Like other Europeans who are not native English speakers, Italians have adopted English financial terms and sprinkle some of them in everyday language. One, “lo spread,” makes me laugh every time I hear it, not just because it is such an un-Italian word (almost all Italian words end in a vowel), but because it’s hard for me to imagine that Italians care about the yield gap between Italian and German bonds. But they do. “Lo spread” had become a quotidian indicator of the health of their country’s finances.
By this measure, Italians should be elated because the spread between Italian and German bonds dipped Tuesday morning to slightly under 300 basis points (100 basis points equals 1 percentage point) for the first time since March as some of the anxiety vanished from the sovereign debt markets in the euro zone’s struggling Mediterranean frontier. Spanish bond yields also fell.
The yield on benchmark Italian bonds is now 4.4 per cent, a remarkable improvement since prime minister Mario Monti launched his “Save Italy” campaign a year ago, when he replaced Silvio Berlusconi. At the time, Italian yields were 7 per cent or higher, a wholly unsustainable level, and Italy seemed on the verge of being shut out of the debt markets, a doomsday event that would have shredded the euro zone. Italy is the region’s third largest economy and has the dubious distinction of having the world’s third largest debt market, after the United States and Japan. Financing Italy would have been practically impossible.
What sent Italian yields down? Mr. Monti’s arrival certainly helped. His austerity and economic reform programs, though still works in progress, have bought a lot of confidence among debt investors. His Italian colleague in Frankfurt, Mario Draghi, president of the European Central Bank, did his bit in August by vowing to do “whatever it takes” to save the euro. Mr. Draghi backed up his promise a month later by unveiling an unlimited bond buying program that has yet to be triggered, though is fully expected to be used to buy Spanish bonds if the Spanish economy continues to deteriorate. The mere presence of the ECB program has calmed nerves.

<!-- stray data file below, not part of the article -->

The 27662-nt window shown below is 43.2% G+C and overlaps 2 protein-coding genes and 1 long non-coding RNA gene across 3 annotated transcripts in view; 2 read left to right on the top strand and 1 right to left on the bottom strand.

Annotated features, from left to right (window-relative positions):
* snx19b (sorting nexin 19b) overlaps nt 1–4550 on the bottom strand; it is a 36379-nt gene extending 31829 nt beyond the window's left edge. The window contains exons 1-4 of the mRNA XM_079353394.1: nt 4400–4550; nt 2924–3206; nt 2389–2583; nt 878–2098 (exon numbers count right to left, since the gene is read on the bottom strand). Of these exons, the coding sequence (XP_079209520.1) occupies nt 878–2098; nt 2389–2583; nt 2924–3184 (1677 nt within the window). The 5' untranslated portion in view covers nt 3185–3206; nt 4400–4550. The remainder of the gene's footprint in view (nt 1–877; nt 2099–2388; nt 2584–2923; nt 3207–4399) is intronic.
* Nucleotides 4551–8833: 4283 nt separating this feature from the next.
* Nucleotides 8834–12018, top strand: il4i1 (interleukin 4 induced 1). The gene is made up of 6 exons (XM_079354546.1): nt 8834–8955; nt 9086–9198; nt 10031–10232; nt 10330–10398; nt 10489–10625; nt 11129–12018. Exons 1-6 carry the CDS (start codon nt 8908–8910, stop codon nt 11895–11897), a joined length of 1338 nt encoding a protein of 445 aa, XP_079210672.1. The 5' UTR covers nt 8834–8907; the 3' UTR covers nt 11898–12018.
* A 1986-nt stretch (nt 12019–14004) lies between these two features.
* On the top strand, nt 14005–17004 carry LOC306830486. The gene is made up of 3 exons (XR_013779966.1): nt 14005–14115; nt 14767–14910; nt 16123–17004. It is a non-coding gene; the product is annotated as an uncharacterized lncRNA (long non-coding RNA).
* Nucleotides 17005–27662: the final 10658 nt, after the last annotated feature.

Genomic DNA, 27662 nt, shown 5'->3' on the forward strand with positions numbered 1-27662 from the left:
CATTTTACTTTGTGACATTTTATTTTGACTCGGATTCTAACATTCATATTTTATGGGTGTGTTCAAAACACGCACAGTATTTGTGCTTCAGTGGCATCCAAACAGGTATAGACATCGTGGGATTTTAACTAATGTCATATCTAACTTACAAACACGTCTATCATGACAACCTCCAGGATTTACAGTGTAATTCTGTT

Finally, the new Greek bailout program, after several false starts, finally appears to be in place, complete with the buyback of distressed privately held Greek bonds at about a third of their face value.
The Italian bond rally has been one of the strongest on the planet, returning about 10 per cent to investors since the ECB announced its bond-buying plan in September, according to various reports. The rally is unlikely to last, if only because rallies by definition are unsustainable, but also because nothing has fundamentally changed for the better in the Italian economy in the last couple of months. The jobless rate continues to rise and the manufacturing continues to go in the opposite direction. The recession is deep and apparently enduring. With a forecast economic contraction of 2.4 per cent this year, Italy’s recession is worse than Spain’s.
There is also the small matter of the Italian general elections, to be held in the early spring. Mr. Monti’s technocrat government is to be dismantled, though Mr. Monti himself has said he would stay if the election were to prove inconclusive. So far, the campaign has been a typically Italian concoction of mystery and chaos. While the centre-left is leading in the polls, the Five-Star movement of comedian and anti-corruption activist Beppe Grillo is coming on strong. Meanwhile, Mr. Berlusconi’s one-again, off-again comeback bid is turning farcical. Still, his effort to come back from the political dead return should not be ruled out.
In other words, political risk is alive and well and is bound to take its toll on the Italian bond markets. Mr. Monti’s goal to leave office with Italian yields at half of the level they were when he was sworn in as prime minister looks ambitious.